In trying to explain why our political paralysis seems to have gotten so much worse over the past year, analysts have rounded up a plausible collection of reasons including: President Barack Obama's tactical missteps, the obstinacy of congressional Republicans, rising partisanship in Washington, the blustering idiocracy of the cable news stations and the Senate filibuster.
These are all large factors, but the list neglects what may be the biggest culprit: the childishness, ignorance and growing incoherence of the public at large.
Anybody who says you can't have it both ways clearly hasn't been spending much time reading opinion polls lately. One year ago, 59 percent of the American public liked the stimulus plan, according to Gallup. A few months later, with the economy still deeply mired in recession, a majority of the same size said Obama was spending too much money on it.
There's nothing wrong with changing your mind, but opinion polls over the last year reflect something more troubling: a country that simultaneously demands and rejects action on unemployment, deficits, health care, climate change and other major problems. Sixty percent of Americans want stricter regulations of financial institutions. But nearly the same proportion says we're suffering from too much regulation on business. That kind of illogic is what locks the status quo in place.
We dislike government in the abstract: According to CNN, 67 percent of people favor balancing the budget even when the country is in a recession or a war, which is madness.
But we love government in the particular: Even larger majorities oppose the kind of spending cuts that would reduce projected deficits, let alone eliminate them. Nearly half the public wants to cancel the Obama stimulus, and a strong majority doesn't want another round of it. But 80-plus percent of people want to extend unemployment benefits and to spend more money on roads and bridges. There's another term for that stuff: more stimulus spending.
The usual way to describe such inconsistent demands from voters is to say that the public is an angry, populist, tea-partying mood. But a lot more people are watching American Idol than are watching Glenn Beck, and our collective illogic is mostly negligent rather than militant.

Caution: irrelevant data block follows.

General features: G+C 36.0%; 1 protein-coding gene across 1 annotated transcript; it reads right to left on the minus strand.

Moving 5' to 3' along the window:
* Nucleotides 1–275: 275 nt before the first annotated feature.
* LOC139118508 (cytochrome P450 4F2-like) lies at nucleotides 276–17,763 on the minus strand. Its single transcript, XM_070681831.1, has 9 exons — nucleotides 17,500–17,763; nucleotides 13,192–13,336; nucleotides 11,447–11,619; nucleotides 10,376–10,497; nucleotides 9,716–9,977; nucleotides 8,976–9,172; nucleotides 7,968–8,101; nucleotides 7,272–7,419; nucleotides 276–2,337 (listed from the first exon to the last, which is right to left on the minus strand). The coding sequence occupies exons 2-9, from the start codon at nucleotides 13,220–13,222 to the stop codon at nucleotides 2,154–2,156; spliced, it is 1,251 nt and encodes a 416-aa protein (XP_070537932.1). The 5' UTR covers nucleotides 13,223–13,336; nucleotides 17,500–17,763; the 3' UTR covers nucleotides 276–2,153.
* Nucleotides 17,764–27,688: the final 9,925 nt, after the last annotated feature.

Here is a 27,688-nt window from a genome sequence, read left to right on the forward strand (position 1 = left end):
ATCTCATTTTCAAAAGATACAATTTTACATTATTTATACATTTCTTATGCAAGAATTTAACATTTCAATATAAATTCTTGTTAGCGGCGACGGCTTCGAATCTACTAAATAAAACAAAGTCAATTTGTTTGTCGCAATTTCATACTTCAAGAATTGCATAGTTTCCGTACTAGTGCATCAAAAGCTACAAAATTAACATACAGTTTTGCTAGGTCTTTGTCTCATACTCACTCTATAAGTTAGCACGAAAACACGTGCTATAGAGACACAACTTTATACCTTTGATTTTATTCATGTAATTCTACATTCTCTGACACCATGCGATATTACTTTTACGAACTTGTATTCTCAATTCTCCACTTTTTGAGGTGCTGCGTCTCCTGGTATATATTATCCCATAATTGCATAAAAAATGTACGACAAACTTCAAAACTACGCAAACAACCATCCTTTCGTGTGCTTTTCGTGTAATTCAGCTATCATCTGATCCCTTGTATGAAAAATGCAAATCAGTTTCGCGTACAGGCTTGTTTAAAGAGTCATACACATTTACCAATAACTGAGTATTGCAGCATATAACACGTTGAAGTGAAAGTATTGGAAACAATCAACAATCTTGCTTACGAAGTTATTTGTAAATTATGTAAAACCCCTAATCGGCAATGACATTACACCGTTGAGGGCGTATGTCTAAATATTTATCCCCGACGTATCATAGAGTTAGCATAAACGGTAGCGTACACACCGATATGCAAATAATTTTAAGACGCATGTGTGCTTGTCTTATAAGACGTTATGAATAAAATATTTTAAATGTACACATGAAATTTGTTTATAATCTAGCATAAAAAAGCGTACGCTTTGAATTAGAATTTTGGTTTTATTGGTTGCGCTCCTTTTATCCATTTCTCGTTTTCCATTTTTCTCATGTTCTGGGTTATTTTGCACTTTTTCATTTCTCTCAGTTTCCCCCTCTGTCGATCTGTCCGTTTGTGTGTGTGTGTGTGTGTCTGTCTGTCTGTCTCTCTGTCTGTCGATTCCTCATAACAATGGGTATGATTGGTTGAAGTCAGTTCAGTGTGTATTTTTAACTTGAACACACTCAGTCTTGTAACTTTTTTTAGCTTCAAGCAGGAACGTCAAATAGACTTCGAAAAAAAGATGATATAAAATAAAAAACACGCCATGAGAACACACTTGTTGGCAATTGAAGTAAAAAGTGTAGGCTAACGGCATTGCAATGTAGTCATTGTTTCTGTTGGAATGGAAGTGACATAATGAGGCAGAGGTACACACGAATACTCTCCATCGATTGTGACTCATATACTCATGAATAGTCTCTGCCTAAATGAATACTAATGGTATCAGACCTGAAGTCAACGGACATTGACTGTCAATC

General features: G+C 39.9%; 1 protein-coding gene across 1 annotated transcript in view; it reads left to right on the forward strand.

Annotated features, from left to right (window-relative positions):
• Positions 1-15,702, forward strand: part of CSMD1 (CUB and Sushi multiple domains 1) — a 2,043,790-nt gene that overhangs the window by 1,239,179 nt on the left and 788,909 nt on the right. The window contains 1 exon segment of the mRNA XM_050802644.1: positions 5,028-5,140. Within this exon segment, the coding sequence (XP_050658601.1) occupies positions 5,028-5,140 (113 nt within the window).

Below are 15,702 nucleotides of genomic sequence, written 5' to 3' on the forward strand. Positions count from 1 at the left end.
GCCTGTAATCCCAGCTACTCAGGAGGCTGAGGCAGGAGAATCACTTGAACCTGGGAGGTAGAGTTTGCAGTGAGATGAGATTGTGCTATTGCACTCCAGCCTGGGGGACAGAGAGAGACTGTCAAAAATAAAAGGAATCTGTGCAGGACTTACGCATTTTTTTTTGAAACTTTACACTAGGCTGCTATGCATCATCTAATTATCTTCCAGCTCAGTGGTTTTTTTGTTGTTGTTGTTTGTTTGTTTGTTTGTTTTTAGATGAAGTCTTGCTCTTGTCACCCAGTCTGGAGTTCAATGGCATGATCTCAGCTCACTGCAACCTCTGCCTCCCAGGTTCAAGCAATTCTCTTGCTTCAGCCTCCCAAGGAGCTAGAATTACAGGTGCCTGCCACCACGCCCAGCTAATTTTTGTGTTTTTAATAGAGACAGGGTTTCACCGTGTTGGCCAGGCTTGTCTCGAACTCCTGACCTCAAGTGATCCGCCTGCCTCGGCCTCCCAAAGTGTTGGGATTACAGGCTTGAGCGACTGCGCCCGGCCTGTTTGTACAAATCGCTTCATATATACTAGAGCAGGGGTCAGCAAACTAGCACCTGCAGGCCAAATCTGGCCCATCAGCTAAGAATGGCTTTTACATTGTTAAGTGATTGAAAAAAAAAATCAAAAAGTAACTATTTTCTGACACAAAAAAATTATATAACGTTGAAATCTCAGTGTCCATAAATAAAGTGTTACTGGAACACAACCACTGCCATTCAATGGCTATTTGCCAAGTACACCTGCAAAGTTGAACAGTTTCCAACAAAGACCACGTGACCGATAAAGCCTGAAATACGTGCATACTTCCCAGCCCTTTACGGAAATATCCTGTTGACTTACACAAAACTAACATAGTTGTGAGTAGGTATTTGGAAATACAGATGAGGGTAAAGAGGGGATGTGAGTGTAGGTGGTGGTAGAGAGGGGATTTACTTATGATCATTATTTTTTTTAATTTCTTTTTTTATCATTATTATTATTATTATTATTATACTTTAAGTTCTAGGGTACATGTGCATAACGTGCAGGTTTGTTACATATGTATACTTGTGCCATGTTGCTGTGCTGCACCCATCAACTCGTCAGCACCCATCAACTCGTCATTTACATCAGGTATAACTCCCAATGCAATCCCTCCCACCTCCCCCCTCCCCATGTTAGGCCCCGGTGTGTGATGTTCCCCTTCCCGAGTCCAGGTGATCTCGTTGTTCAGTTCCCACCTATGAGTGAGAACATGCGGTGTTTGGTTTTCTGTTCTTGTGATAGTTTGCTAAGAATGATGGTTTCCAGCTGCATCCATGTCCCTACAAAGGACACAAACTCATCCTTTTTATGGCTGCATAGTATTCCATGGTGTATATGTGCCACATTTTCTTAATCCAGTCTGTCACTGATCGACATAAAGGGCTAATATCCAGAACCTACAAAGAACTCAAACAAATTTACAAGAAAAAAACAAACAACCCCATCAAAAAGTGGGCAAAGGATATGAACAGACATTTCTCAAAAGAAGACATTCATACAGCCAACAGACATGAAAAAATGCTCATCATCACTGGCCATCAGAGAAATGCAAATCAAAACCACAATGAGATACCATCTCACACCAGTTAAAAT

The more compelling explanation is that the American public lives in Candyland, where government can tackle the big problems and get out of the way at the same time. In this respect, the whole country is becoming more like California, where ignorance is bliss and the state's bonds have dropped to an A- rating (the same as Libya's), thanks to a referendum system that allows the people to be even more irresponsible than their elected representatives.
Middle class Americans really don't want to hear about sacrifices or trade-offs — except as flattering descriptions about how ready we, as a people, are, or used to be, to accept them. We like the idea of hard choices in theory. When was the last time we made one in reality?
Our inability to address long-term challenges makes a strong case that the United States now faces an era of historical decline. Our reluctance to recognize economic choices also portends negative effects for the rest of the world. To change this story line, we need to stop blaming the rascals we elect to office and start looking to ourselves.
Jacob Weisberg is chairman and editor in chief of the Slate Group and author of The Bush Tragedy.